Commentary

Inga Clendinnen: An Appreciation by Jay Winter

Jay Winter

Inga Clendinnen, who died in Melbourne on 8 September 2016, was an historian whose primary research interest was the exploration of the social conditions of extreme violence in different periods and societies. She was born Inga Vivienne Jewell, the youngest of four children, in Geelong in 1934. Her father had a cabinet and furniture workshop, the income of which he ... More

Whatever it takes: A chronicle of failure and deceit in the Chilcot Report by Ross McKibbin

Ross McKibbin

The publication of the much-delayed Chilcot Report on the origins and consequences of Britain’s participation in the Iraq war has had its resonances, but they would have been more profound had it been published two or three years ago. It is hard on John Chilcot that his Report has had to compete in the public mind with Brexit and Donald Trump. Furthermore, in a ge ... More

The City of Palaces by Gabriel García Ochoa

Gabriel García Ochoa

Describing Mexico City without tripping over a cliché is not easy. Vibrant, colourful, dangerous, loud, exhilarating, rich in history and gastronomic delights, it’s all been ...

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Episode #12 The City of Palaces by Gabriel García Ochoa

Gabriel García Ochoa reports back from Mexico following the US election in his article 'The City of Palaces' which appears in the January-February issue of Australian Book Review. ... More

Hydra as intimate theatre by Paul Genoni

Paul Genoni

In late 1963, Rodney Hall – an aspiring but unpublished poet and novelist – travelled through Greece’s Saronic islands with his wife and their infant daughter. Shortly after ...

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'The god of cheaper prices: New threats to our literary culture from the Productivity Commission' by Colin Golvan

Colin Golvan

The federal government has been promoting the innovation economy, but is considering recommendations for legal reform which will undermine the financial and cultural interests ...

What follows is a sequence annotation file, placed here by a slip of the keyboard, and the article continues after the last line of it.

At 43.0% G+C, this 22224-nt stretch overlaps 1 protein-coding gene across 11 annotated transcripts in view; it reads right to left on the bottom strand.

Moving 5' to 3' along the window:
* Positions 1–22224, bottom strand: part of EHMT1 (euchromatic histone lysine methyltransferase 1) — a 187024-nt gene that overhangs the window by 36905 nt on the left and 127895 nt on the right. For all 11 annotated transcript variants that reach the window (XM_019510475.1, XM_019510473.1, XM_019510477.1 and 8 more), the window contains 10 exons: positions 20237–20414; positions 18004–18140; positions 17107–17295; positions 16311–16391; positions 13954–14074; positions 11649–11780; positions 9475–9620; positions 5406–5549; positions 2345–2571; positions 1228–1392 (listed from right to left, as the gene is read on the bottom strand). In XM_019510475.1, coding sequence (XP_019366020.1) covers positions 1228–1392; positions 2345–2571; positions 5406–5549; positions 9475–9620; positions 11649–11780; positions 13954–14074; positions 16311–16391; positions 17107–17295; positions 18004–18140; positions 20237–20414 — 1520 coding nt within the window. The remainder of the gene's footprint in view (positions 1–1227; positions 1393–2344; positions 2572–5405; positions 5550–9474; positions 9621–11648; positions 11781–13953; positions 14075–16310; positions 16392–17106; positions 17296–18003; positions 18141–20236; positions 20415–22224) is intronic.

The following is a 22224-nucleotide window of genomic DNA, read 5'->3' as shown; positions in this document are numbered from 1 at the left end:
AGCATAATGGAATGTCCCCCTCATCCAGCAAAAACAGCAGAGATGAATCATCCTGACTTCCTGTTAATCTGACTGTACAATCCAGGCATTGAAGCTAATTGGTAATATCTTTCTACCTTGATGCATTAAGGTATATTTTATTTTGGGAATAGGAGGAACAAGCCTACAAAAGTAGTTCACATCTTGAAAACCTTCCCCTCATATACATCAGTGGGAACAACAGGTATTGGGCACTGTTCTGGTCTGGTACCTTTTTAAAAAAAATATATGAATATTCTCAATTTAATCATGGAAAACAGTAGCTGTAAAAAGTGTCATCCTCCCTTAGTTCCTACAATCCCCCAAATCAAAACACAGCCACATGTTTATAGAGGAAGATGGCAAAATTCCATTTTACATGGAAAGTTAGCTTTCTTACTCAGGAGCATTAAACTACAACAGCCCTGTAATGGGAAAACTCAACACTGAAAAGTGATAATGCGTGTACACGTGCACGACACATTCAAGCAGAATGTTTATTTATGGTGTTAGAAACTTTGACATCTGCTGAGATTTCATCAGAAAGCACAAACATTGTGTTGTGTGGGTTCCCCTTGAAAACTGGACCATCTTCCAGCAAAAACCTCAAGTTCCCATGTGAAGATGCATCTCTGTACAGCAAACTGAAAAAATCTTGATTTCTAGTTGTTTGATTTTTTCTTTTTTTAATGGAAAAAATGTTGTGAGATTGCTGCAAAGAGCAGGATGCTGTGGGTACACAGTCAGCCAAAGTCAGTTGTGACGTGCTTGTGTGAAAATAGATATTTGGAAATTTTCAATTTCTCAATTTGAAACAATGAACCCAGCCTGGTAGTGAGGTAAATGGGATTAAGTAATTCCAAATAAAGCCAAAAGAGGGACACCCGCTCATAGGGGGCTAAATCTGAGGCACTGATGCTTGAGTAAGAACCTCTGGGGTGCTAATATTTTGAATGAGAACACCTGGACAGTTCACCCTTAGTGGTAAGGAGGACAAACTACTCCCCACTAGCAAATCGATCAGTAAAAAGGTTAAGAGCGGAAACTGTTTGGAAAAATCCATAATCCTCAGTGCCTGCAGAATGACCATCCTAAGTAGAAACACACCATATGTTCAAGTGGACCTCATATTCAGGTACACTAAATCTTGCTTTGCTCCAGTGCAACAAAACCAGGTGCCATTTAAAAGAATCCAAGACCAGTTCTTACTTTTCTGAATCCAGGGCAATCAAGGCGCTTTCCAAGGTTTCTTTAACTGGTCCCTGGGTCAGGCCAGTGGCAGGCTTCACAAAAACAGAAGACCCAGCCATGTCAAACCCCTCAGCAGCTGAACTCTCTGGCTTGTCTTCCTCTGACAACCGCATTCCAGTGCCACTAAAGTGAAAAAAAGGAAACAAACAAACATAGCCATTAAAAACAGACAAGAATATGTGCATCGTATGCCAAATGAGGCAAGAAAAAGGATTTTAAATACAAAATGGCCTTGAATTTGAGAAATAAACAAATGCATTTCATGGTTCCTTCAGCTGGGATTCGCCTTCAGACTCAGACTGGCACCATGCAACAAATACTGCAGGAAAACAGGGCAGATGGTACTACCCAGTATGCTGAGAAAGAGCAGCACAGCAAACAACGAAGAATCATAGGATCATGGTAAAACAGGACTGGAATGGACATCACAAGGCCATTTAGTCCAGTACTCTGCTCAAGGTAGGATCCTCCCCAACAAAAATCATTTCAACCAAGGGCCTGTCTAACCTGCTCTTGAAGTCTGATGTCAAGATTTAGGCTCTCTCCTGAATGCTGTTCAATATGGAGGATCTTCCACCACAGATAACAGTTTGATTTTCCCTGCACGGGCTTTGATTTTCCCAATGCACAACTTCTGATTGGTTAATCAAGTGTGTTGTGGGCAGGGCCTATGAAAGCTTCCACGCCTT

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'Bobbin Up by Dorothy Hewett' by Nicholas Jose

Nicholas Jose

'Bobbin Up was written in 1958 during eight weeks of the coldest Sydney winter on record', recalled Dorothy Hewett in her introduction to the Virago Modern Classics reprint of her ...

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'The debate over 18C' by David Rolph

David Rolph

It is not often that a legislative provision leaves the pages of the statute books and enters everyday conversation. Statutory interpretation rarely enters public consciousness ...

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'On John Foster' by John Rickard

John Rickard

When Take Me to Paris, Johnny was first published in 1993, the AIDS crisis seemed to be at its worst. Many of us had friends and acquaintances who were dying. One began to notice men who, thin and haggard, one feared were suffering from AIDS (women victims being relatively few in number). There was no sign of the drug therapies that would, towards the end o ... More

'Letter from New Orleans' by Kevin Rabalais

Kevin Rabalais

The streets of New Orleans double as scented gardens for the blind. Round any corner in the Vieux Carré – known to most as the French Quarter – and experience the assault of sensory details. It might start with a spicy tang of boiling seafood, crawfish, or shrimp or crabs plucked from the amphibious Louisiana land. Maybe it's frying beignets or praline mixture ... More

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